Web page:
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Thanks, CountryBoy. That is precicely what I was looking for. And I appreciate you typing it all out, since I don't have a copy of the Doctrines & Covenents here. (In fact, the only book of Mormon I have is in Icelandic, which, considering who my roommates were, is pretty amazing. One of them picked it up for me while he was on his mission. Another brought me back a Bible in Spanish -- a language I can actually read -- that I get a lot more use out of.)



There's a thread around here somewhere about Christianity & vegetarianism that, while it's not getting a ton of posts or anything, you might be interested in checking out.



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#20 Old 12-02-2003, 09:24 AM
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No prob. copy and paste!
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#21 Old 12-02-2003, 09:34 AM
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I don't understand why you wouldn't drink tea. If caffeine was an issue, you could always drink caffeine-free of decaffeinated beverages.



By the way, welcome, Country Boy!
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#22 Old 12-02-2003, 09:47 AM
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Artichoke47,



Well without getting into a big religious conversation (I really don't feel like doing that) let me just say. Caffeine is recognized as not being good for you. But it is not known if that is the reason not to drink tea and coffee. If that were the case chocolate and other things would be no,no's too. A missionary told be once it may be because of the tanic acid in tea. It will eat a sole of a shoe.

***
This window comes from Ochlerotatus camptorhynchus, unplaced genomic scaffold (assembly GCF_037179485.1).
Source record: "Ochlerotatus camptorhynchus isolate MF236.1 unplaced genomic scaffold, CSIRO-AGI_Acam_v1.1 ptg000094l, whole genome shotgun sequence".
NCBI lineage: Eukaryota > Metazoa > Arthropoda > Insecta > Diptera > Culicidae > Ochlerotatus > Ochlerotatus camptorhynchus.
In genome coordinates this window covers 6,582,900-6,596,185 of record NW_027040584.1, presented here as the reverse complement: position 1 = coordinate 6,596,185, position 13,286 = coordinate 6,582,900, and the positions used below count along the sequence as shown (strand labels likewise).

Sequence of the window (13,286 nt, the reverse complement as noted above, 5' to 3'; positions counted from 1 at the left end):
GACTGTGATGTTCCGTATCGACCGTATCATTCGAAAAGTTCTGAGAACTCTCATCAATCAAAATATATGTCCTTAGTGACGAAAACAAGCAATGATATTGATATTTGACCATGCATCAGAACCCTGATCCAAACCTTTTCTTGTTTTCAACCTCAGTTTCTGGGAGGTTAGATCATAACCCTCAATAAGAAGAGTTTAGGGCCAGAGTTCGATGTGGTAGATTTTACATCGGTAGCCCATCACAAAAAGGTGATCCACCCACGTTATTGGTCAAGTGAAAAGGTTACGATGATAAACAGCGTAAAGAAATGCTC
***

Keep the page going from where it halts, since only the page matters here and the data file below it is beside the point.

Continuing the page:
Any other questions and I can direct you to a great website or I can arrange for a couple of nice young men to come over to your house and visit with you . Have a great day.
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#23 Old 12-02-2003, 11:25 AM
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I don't know if this has been mentioned but molasses is an excellent source of iron. Taken from this page http://www.vrg.org/nutrition/iron.htm (scroll down to list)





Soybeans, cooked 1 cup 8.8 mg

Blackstrap molasses 2 Tbsp 7.0 mg

Lentils, cooked 1 cup 6.6 mg



For just 2 Tbsp of molasses you get over half the typical adult male's iron needs in a day. So 4 Tbsp's would cover things :-)





--------------

" spinach as an iron source."

-------------



I've heard boiling spinach will cause the iron to be more usable somehow. COuld be useful in a soup.
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#24 Old 12-02-2003, 11:33 AM
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MMmmmm spinach..I take raw spinach, wash it off and then cook it in a pot on the stove w/chopped onions and soy butter. I use seasoning salt and garlic powder too. Then just when I'm ready to eat the greens, I pour on a little vinegar. yummy!